One of my best friends at school was Jenny. Jenny was dotty about animals. Now it’s fair to say I was brought up in an animal-friendly household. We always had pets: mainly cats or, if dad got his way, a dog. For a short time we had goldfish and at one point my sister had pet mice, though that was before I was born. And if there was a hedgehog in the garden my dad would put out a saucer of water and a plate of cat food. And although I loved having pets, and was mildly curious about the hedgehog, the daily chore of caring for them simply didn’t appeal.
Jenny on the other hand took pleasure in looking after animals. Our school had an ‘animal room’, a cramped, dim, smelly former-classroom inhabited by gerbils, rats, frogs, and stick insects. (The rodents and frogs would be dissected in the name of ‘A’ level biology; the stick insects, I never did fathom.) I hated the place; Jenny loved it. She’d spend every free lunchtime relocating the contents of cages, terrariums, and tanks; cleaning receptacles, filling food trays, replenishing leaves, renewing bedding, refreshing water.
Jenny and I stayed friends throughout our university years, but as soon as we started working keeping in touch became more of an effort, especially as by then we were living in different cities. I invited her to stay for the weekend. She arrived carrying a cardboard box containing an injured bat she was nursing back to health. It hadn’t crossed her mind that I might not want a bat in my house.
Unlike yours truly, I suspect Helen Macdonald would be completely fine about a friend turning up with a bat in a box – after all, she can watch television with a Goshawk perched on her arm. And I’m guessing if Jenny had handed Helen a tub of mealworms to put in her fridge (to feed to the bat, of course) she wouldn’t have flinched. What’s a few hundred live mealworm compared to a freezer full of dead, cockerel chicks (for the hawk, obviously)?
H is for Hawk won Helen Macdonald the Costa book of the year award in 2014. It is an extraordinary book. Officially classed as a biography, it isn’t, not really: it is memoir, hawk-training diary, elegy for a dead father, history of falconry, celebration of nature, exposition of grief, reflection on the life of the author T H White, and more besides.
We’ve already established how I feel about animals: I like them (the idea of them, at least) but not looking after them and preferably not in my house. So on my not-to-do list, sharing my living space with a goshawk is up there with bungee jumping and snorkelling with sharks. When I go for a walk in the countryside I definitely don’t want to do it hunting with a bird of prey. I don’t want to crawl through a bramble hedge to follow said bird into the next field. Nor do I want to club a rabbit to death to avoid it being eviscerated alive by my predatory pet.
So, yes, I was grossed out by the reality of training a wild animal. Not for me, not for me, screamed the voice in my head. At the same time – I won’t deny it – I was fascinated. Who knew goshawks played? Or that having one land on your arm is like being hit with a baseball bat?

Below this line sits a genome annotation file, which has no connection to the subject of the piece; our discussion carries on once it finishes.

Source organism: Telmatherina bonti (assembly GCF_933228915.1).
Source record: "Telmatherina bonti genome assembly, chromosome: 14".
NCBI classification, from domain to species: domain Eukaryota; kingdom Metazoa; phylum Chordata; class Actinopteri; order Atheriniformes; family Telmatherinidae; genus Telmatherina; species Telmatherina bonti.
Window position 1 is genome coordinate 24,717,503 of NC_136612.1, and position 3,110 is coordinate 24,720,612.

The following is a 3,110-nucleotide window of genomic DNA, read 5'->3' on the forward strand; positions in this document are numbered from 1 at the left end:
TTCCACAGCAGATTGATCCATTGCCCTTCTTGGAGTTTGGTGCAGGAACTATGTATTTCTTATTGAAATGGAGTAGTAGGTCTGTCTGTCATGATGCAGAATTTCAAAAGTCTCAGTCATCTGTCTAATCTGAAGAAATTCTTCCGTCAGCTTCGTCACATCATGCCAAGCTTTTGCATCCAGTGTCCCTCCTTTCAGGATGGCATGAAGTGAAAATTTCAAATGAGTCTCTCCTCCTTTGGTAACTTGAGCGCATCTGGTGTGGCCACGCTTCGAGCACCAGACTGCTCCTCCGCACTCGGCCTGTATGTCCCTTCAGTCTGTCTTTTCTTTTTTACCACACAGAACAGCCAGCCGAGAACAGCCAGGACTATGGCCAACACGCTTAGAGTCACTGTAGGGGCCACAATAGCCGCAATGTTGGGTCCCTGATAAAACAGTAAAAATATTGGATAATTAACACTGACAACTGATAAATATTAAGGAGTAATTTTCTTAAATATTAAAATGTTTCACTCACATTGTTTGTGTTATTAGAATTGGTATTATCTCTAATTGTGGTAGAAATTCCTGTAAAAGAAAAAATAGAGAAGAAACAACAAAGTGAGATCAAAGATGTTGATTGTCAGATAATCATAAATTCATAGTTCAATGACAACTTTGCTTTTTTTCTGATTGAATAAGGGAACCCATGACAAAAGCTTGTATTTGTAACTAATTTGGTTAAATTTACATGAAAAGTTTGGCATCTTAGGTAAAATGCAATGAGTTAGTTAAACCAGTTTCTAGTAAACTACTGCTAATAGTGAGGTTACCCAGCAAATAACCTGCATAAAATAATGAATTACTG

Actually the book is stuffed with all manner of interesting facts, not just about goshawks. Fallow deer were brought to Britain by the Romans; partridges by the French. In the 1930s night walks in the countryside were popular, and rambling clubs published calendars of full moons. Reindeer moss can survive “just about anything the world throws at it” because it “goes dormant and waits for things to improve.”
The latter is mentioned in the opening chapter, where we learn Macdonald keeps some next to the phone as a “momento of the time I saw the hawks”, and she “was looking at it when my mother called and told me my father was dead.” So the humble reindeer moss works on three levels: as a great fact, as a link to the three main themes of the book (nature, hawks, and death – which are all the same thing, if you stop and think), and as a metaphor for Macdonald herself.
There is so much I could say about this book. Macdonald is observant and a skilful writer. She clearly had a close relationship with her photographer father, who dropped dead of a heart attack in a street at night (“that last photograph…I can never stop seeing it. Blurred, taken from a low angle, far too low.”). But what really marks the book out from your ‘standard’ biography, memoir, whatever, is her imaginative engagement with White.
Even if you don’t immediately recognise his name, you might have read White’s best known novel, The Sword in the Stone – it’s a kind of prequel to the Arthurian legends and we read it around the class at school. More pertinently, White also tried, and failed, to train a goshawk, as set out in his book The Goshawk.
Macdonald had read The Goshawk as a child and writes about him “because he was there. When I trained my hawk I was having a quiet conversation, of sorts, with…a complicated man, and an unhappy one. But he also knew that world was full of miracles.”
As does Macdonald. “The world is full of signs and wonders that come, and go, and if you are lucky you might be alive to see them.” Amen to that.
Rating: *** Highly recommended